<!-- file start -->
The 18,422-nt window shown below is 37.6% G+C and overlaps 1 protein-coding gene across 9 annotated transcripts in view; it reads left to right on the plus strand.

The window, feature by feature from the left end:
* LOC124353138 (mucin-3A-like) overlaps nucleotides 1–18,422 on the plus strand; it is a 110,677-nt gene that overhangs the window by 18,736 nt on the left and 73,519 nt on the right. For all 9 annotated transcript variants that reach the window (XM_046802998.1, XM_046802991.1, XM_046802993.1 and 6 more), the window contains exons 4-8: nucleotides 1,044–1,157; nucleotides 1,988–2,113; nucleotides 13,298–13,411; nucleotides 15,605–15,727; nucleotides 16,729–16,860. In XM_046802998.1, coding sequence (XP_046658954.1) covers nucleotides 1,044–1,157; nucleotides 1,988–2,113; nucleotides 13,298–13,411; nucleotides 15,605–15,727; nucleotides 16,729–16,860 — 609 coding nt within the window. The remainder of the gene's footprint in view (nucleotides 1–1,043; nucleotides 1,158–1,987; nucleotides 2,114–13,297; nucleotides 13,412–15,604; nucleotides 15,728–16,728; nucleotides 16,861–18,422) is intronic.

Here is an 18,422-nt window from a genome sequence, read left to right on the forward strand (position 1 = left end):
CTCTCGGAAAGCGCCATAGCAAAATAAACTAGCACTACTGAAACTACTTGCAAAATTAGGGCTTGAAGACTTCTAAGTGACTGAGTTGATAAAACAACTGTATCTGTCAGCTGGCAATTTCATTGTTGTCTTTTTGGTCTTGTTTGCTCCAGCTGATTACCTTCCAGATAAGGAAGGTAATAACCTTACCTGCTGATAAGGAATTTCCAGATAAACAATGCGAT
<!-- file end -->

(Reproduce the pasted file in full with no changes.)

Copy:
The 18,422-nt window shown below is 37.6% G+C and overlaps 1 protein-coding gene across 9 annotated transcripts in view; it reads left to right on the plus strand.

The window, feature by feature from the left end:
* LOC124353138 (mucin-3A-like) overlaps nucleotides 1–18,422 on the plus strand; it is a 110,677-nt gene that overhangs the window by 18,736 nt on the left and 73,519 nt on the right. For all 9 annotated transcript variants that reach the window (XM_046802998.1, XM_046802991.1, XM_046802993.1 and 6 more), the window contains exons 4-8: nucleotides 1,044–1,157; nucleotides 1,988–2,113; nucleotides 13,298–13,411; nucleotides 15,605–15,727; nucleotides 16,729–16,860. In XM_046802998.1, coding sequence (XP_046658954.1) covers nucleotides 1,044–1,157; nucleotides 1,988–2,113; nucleotides 13,298–13,411; nucleotides 15,605–15,727; nucleotides 16,729–16,860 — 609 coding nt within the window. The remainder of the gene's footprint in view (nucleotides 1–1,043; nucleotides 1,158–1,987; nucleotides 2,114–13,297; nucleotides 13,412–15,604; nucleotides 15,728–16,728; nucleotides 16,861–18,422) is intronic.

Here is an 18,422-nt window from a genome sequence, read left to right on the forward strand (position 1 = left end):
CTCTCGGAAAGCGCCATAGCAAAATAAACTAGCACTACTGAAACTACTTGCAAAATTAGGGCTTGAAGACTTCTAAGTGACTGAGTTGATAAAACAACTGTATCTGTCAGCTGGCAATTTCATTGTTGTCTTTTTGGTCTTGTTTGCTCCAGCTGATTACCTTCCAGATAAGGAAGGTAATAACCTTACCTGCTGATAAGGAATTTCCAGATAAACAATGCGAT